The striped bass is a silvery, elongated fish with prominent dark, horizontal stripes along the sides. The stripes are typically not offset or broken, and typically 3–5 extend from behind the head to the base of the tail. The soft and spiny dorsal fins are separate. The gill cover has a very sharp gill plate. The teeth on the upper surface of the tongue are usually in two parallel patches.
Similar species: Hybrids between the striped bass and white bass are stocked by the Missouri Department of Conservation in many impoundments around the state. These fish share characteristics of both parent species. They superficially resemble white bass, but they have 2 patches of teeth on the tongue very close together, or else a single distinct tooth patch. Hybrids also achieve a larger size than white bass, exceeding a weight of 5 pounds.
Total length: 26–40 inches; weight: 5–20 pounds. Record striped bass over 60 pounds have been caught in our state.
Lake of the Ozarks, Norfork Lake, Bull Shoals Lake, and occasionally the Osage, Missouri, and Mississippi rivers.
Habitat and Conservation
Primarily a marine species native to the Atlantic Coast of North America, the striped bass has been successfully stocked into numerous reservoirs throughout the United States. The species prefers cool, well-oxygenated water and cannot tolerate poor water quality.
During the fall to spring months, striped bass can be found throughout a reservoir. However, during summer months the fish congregates in the cool, deep water near the thermocline, the transition between surface and deep water.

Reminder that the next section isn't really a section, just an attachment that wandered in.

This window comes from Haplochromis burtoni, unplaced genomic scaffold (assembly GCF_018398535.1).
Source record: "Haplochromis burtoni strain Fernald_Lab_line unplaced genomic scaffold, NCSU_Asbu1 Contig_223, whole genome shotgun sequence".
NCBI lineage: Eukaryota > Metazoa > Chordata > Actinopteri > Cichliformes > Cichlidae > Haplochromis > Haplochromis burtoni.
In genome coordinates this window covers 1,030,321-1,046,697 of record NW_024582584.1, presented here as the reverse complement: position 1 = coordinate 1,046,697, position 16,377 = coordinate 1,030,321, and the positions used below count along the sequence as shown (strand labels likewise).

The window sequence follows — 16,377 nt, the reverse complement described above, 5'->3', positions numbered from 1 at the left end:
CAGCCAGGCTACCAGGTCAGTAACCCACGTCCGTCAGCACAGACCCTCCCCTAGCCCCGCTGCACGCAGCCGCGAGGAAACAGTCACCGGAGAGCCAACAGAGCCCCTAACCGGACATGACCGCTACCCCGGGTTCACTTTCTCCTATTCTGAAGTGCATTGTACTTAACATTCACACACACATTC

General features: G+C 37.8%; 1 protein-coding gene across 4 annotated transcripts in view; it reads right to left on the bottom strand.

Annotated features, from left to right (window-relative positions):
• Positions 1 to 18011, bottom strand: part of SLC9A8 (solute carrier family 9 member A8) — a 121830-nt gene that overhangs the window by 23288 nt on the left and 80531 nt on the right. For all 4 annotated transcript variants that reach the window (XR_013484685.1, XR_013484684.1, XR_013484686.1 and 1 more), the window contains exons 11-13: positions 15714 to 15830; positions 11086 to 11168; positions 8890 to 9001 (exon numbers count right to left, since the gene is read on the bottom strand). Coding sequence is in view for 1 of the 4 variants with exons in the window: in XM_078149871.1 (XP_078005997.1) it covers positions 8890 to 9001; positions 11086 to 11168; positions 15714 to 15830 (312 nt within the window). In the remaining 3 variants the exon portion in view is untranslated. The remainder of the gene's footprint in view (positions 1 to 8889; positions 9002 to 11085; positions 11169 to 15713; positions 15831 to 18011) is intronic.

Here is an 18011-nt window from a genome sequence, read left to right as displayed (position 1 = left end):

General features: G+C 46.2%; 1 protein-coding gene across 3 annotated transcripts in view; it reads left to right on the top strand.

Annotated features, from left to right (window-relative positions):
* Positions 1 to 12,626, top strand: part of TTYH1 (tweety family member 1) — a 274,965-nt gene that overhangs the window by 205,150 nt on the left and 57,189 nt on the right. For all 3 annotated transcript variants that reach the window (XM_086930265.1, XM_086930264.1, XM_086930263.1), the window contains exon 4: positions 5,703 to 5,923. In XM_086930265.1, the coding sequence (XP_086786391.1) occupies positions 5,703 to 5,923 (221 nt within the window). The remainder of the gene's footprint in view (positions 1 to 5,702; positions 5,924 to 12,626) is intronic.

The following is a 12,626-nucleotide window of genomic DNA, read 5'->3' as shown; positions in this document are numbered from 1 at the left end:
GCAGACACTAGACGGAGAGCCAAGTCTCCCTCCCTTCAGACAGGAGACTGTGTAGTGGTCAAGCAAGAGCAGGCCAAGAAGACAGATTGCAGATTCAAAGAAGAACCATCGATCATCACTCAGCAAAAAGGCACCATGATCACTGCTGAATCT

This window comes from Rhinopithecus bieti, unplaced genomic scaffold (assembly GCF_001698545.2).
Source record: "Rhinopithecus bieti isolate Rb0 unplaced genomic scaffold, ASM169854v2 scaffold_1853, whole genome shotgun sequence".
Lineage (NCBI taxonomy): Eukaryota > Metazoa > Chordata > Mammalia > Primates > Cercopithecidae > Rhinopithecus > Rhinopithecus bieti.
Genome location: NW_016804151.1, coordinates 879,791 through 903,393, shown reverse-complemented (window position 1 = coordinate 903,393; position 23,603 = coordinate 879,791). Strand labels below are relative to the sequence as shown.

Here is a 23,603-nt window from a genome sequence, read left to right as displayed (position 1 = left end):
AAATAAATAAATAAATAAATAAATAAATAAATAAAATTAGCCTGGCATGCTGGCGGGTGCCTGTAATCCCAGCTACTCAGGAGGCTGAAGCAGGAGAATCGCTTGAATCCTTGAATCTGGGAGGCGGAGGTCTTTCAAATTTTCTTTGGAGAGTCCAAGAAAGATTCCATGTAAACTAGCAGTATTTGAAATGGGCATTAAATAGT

Numerous studies throughout the United States reveal shad (gizzard and threadfin) and other fish species are the striped bass’s predominant foods. Striped bass adults will also occasionally eat crayfish and other prey.
Uncommon game species.
The temperate bass family (Moronidae) to which this species belongs comprises some 6 to 8 species (depending on which authority is consulted) that used to be included in the temperate perch (or sea bass, or "true bass") family (Percichthyidae). Missouri's other basses (largemouth, smallmouth, spotted), grouped with the sunfishes, are in a different family.
Adults spawn in the spring, usually migrating to the flowing waters of tributary streams. Due to specific spawning requirements, very few self-sustaining populations are found in reservoirs and artificial stocking supports most fisheries. These fish are fast growing, often reaching 24 inches by their fourth year of life. The species is generally found in open water and in small to large, continuously moving schools. It is believed the fish can live up to 30 years.
A large number of anglers prefer striped bass because of its large growth potential and powerful fighting qualities. Many anglers also like the flavorful flesh.
Due their large size potential, striped bass are capable of preying on gizzard shad, which can grow too large to be eaten by white bass and other predatory fish, and keeping their populations in check.